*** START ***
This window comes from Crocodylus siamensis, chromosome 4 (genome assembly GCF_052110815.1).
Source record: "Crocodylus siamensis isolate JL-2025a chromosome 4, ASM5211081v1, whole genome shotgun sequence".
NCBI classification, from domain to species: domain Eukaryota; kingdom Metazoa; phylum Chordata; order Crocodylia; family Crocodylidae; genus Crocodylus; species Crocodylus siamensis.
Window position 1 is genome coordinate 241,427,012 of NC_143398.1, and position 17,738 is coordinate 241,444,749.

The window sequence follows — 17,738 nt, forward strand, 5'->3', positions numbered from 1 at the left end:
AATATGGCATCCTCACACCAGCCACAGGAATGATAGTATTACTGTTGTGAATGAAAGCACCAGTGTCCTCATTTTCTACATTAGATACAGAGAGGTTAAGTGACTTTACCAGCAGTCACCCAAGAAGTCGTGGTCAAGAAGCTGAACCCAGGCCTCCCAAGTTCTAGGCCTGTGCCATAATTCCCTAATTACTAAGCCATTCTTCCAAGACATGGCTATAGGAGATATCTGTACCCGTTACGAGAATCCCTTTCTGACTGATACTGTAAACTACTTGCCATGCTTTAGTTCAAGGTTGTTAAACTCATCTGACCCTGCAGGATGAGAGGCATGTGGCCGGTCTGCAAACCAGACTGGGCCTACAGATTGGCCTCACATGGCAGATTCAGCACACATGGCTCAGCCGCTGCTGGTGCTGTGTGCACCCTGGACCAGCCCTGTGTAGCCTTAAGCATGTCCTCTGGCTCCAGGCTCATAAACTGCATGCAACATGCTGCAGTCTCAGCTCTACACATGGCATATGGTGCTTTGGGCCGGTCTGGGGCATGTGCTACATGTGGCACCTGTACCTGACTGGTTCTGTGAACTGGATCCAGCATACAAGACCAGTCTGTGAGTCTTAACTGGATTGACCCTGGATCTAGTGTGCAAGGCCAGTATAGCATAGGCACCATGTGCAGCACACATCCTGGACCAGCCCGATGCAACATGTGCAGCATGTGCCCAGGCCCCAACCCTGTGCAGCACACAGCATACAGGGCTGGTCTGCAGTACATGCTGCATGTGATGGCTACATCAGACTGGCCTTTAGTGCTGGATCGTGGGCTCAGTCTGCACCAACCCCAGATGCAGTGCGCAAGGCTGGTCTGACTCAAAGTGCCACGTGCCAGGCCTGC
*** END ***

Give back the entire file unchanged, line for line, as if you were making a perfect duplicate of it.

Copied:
This window comes from Crocodylus siamensis, chromosome 4 (genome assembly GCF_052110815.1).
Source record: "Crocodylus siamensis isolate JL-2025a chromosome 4, ASM5211081v1, whole genome shotgun sequence".
NCBI classification, from domain to species: domain Eukaryota; kingdom Metazoa; phylum Chordata; order Crocodylia; family Crocodylidae; genus Crocodylus; species Crocodylus siamensis.
Window position 1 is genome coordinate 241,427,012 of NC_143398.1, and position 17,738 is coordinate 241,444,749.

The window sequence follows — 17,738 nt, forward strand, 5'->3', positions numbered from 1 at the left end:
AATATGGCATCCTCACACCAGCCACAGGAATGATAGTATTACTGTTGTGAATGAAAGCACCAGTGTCCTCATTTTCTACATTAGATACAGAGAGGTTAAGTGACTTTACCAGCAGTCACCCAAGAAGTCGTGGTCAAGAAGCTGAACCCAGGCCTCCCAAGTTCTAGGCCTGTGCCATAATTCCCTAATTACTAAGCCATTCTTCCAAGACATGGCTATAGGAGATATCTGTACCCGTTACGAGAATCCCTTTCTGACTGATACTGTAAACTACTTGCCATGCTTTAGTTCAAGGTTGTTAAACTCATCTGACCCTGCAGGATGAGAGGCATGTGGCCGGTCTGCAAACCAGACTGGGCCTACAGATTGGCCTCACATGGCAGATTCAGCACACATGGCTCAGCCGCTGCTGGTGCTGTGTGCACCCTGGACCAGCCCTGTGTAGCCTTAAGCATGTCCTCTGGCTCCAGGCTCATAAACTGCATGCAACATGCTGCAGTCTCAGCTCTACACATGGCATATGGTGCTTTGGGCCGGTCTGGGGCATGTGCTACATGTGGCACCTGTACCTGACTGGTTCTGTGAACTGGATCCAGCATACAAGACCAGTCTGTGAGTCTTAACTGGATTGACCCTGGATCTAGTGTGCAAGGCCAGTATAGCATAGGCACCATGTGCAGCACACATCCTGGACCAGCCCGATGCAACATGTGCAGCATGTGCCCAGGCCCCAACCCTGTGCAGCACACAGCATACAGGGCTGGTCTGCAGTACATGCTGCATGTGATGGCTACATCAGACTGGCCTTTAGTGCTGGATCGTGGGCTCAGTCTGCACCAACCCCAGATGCAGTGCGCAAGGCTGGTCTGACTCAAAGTGCCACGTGCCAGGCCTGC